Andy Rooney, the "60 Minutes" commentator known to generations for his wry, humorous and contentious television essays – a unique genre he is credited with inventing – died today. He was 92 and had homes in New York City, Rensseleaerville, N.Y. and Rowayton, Conn.
Rooney had announced on Oct. 2, 2011 in his 1097th essay for "60 Minutes" that he would no longer appear regularly.
Rooney wrote for television since its birth, spending more than 60 years at CBS, 30 of them behind the camera as a writer and producer, first for entertainment and then news programming, before becoming a television personality – a role he said he was never comfortable in. He preferred to be known as a writer and was the author of best-selling books and a national newspaper column, in addition to his "60 Minutes" essays.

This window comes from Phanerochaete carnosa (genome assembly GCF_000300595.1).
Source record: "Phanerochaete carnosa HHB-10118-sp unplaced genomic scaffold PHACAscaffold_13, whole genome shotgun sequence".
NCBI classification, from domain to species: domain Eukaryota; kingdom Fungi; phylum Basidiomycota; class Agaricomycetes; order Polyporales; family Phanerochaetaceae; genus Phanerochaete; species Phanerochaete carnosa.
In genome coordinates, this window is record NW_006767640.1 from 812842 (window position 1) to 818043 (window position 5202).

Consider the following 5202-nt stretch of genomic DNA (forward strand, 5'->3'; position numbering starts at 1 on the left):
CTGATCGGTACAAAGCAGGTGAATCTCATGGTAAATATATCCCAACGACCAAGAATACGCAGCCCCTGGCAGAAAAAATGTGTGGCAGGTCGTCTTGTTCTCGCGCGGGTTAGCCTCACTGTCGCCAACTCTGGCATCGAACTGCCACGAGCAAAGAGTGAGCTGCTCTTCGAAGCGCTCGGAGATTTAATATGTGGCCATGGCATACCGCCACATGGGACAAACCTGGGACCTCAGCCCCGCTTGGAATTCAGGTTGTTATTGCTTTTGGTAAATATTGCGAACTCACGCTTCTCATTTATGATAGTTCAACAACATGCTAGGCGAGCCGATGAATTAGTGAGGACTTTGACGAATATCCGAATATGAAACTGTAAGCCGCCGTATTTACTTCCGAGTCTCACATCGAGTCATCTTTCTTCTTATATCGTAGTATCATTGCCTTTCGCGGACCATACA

But it is his television role as the inquisitive and cranky commentator on "60 Minutes" that made him a cultural icon. For over 30 years, Rooney had the last word on the most watched television program in history. Ratings for the broadcast rose steadily over its time period, peeking at a few minutes before the end of the hour, precisely when he delivered his essays – which could generate thousands of response letters.
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